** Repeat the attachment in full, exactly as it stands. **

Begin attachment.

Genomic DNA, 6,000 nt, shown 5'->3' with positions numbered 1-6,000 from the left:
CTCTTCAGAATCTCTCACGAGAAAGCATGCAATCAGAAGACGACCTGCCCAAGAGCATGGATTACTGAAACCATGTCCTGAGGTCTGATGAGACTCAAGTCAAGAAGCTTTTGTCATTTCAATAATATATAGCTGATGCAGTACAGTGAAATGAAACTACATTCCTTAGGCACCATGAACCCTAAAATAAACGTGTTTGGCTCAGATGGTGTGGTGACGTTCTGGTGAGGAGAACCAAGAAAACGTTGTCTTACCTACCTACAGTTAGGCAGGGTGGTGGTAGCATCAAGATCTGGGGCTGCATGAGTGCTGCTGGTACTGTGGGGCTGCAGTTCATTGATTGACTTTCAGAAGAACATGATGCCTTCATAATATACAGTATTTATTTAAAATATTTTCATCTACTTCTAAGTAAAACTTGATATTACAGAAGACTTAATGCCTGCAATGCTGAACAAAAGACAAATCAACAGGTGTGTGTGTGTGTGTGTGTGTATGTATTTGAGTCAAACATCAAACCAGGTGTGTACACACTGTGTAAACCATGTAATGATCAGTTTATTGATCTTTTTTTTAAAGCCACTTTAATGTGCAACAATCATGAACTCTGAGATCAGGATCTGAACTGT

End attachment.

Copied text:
Genomic DNA, 6,000 nt, shown 5'->3' with positions numbered 1-6,000 from the left:
CTCTTCAGAATCTCTCACGAGAAAGCATGCAATCAGAAGACGACCTGCCCAAGAGCATGGATTACTGAAACCATGTCCTGAGGTCTGATGAGACTCAAGTCAAGAAGCTTTTGTCATTTCAATAATATATAGCTGATGCAGTACAGTGAAATGAAACTACATTCCTTAGGCACCATGAACCCTAAAATAAACGTGTTTGGCTCAGATGGTGTGGTGACGTTCTGGTGAGGAGAACCAAGAAAACGTTGTCTTACCTACCTACAGTTAGGCAGGGTGGTGGTAGCATCAAGATCTGGGGCTGCATGAGTGCTGCTGGTACTGTGGGGCTGCAGTTCATTGATTGACTTTCAGAAGAACATGATGCCTTCATAATATACAGTATTTATTTAAAATATTTTCATCTACTTCTAAGTAAAACTTGATATTACAGAAGACTTAATGCCTGCAATGCTGAACAAAAGACAAATCAACAGGTGTGTGTGTGTGTGTGTGTGTATGTATTTGAGTCAAACATCAAACCAGGTGTGTACACACTGTGTAAACCATGTAATGATCAGTTTATTGATCTTTTTTTTAAAGCCACTTTAATGTGCAACAATCATGAACTCTGAGATCAGGATCTGAACTGT